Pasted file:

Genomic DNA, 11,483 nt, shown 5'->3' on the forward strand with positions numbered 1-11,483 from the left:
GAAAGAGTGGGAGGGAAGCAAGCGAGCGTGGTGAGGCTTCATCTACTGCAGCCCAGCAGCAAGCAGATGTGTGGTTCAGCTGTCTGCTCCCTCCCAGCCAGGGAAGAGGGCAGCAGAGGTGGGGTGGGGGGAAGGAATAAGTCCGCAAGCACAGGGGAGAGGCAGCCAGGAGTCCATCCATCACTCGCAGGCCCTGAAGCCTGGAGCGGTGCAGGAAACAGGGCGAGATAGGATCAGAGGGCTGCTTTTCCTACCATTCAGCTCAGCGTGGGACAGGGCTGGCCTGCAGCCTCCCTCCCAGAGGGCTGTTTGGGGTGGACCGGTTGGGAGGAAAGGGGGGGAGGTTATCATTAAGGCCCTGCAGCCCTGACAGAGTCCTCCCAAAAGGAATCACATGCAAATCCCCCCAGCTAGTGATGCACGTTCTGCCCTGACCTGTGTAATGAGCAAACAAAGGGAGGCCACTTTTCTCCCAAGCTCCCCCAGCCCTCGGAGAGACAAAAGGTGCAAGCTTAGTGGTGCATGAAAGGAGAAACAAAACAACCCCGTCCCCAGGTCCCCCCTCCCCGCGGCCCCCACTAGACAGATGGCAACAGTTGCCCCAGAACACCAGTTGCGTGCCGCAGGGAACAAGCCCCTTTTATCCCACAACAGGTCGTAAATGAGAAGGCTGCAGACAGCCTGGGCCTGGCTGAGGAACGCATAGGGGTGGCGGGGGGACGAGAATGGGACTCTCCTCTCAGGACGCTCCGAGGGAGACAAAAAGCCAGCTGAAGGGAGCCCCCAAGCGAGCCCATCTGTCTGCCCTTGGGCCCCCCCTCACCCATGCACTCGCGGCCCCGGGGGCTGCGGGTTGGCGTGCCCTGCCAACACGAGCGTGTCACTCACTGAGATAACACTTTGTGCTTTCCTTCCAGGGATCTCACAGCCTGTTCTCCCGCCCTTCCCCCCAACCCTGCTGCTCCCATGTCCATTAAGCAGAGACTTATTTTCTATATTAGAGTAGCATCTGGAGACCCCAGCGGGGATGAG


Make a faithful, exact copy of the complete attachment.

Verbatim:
Genomic DNA, 11,483 nt, shown 5'->3' on the forward strand with positions numbered 1-11,483 from the left:
GAAAGAGTGGGAGGGAAGCAAGCGAGCGTGGTGAGGCTTCATCTACTGCAGCCCAGCAGCAAGCAGATGTGTGGTTCAGCTGTCTGCTCCCTCCCAGCCAGGGAAGAGGGCAGCAGAGGTGGGGTGGGGGGAAGGAATAAGTCCGCAAGCACAGGGGAGAGGCAGCCAGGAGTCCATCCATCACTCGCAGGCCCTGAAGCCTGGAGCGGTGCAGGAAACAGGGCGAGATAGGATCAGAGGGCTGCTTTTCCTACCATTCAGCTCAGCGTGGGACAGGGCTGGCCTGCAGCCTCCCTCCCAGAGGGCTGTTTGGGGTGGACCGGTTGGGAGGAAAGGGGGGGAGGTTATCATTAAGGCCCTGCAGCCCTGACAGAGTCCTCCCAAAAGGAATCACATGCAAATCCCCCCAGCTAGTGATGCACGTTCTGCCCTGACCTGTGTAATGAGCAAACAAAGGGAGGCCACTTTTCTCCCAAGCTCCCCCAGCCCTCGGAGAGACAAAAGGTGCAAGCTTAGTGGTGCATGAAAGGAGAAACAAAACAACCCCGTCCCCAGGTCCCCCCTCCCCGCGGCCCCCACTAGACAGATGGCAACAGTTGCCCCAGAACACCAGTTGCGTGCCGCAGGGAACAAGCCCCTTTTATCCCACAACAGGTCGTAAATGAGAAGGCTGCAGACAGCCTGGGCCTGGCTGAGGAACGCATAGGGGTGGCGGGGGGACGAGAATGGGACTCTCCTCTCAGGACGCTCCGAGGGAGACAAAAAGCCAGCTGAAGGGAGCCCCCAAGCGAGCCCATCTGTCTGCCCTTGGGCCCCCCCTCACCCATGCACTCGCGGCCCCGGGGGCTGCGGGTTGGCGTGCCCTGCCAACACGAGCGTGTCACTCACTGAGATAACACTTTGTGCTTTCCTTCCAGGGATCTCACAGCCTGTTCTCCCGCCCTTCCCCCCAACCCTGCTGCTCCCATGTCCATTAAGCAGAGACTTATTTTCTATATTAGAGTAGCATCTGGAGACCCCAGCGGGGATGAG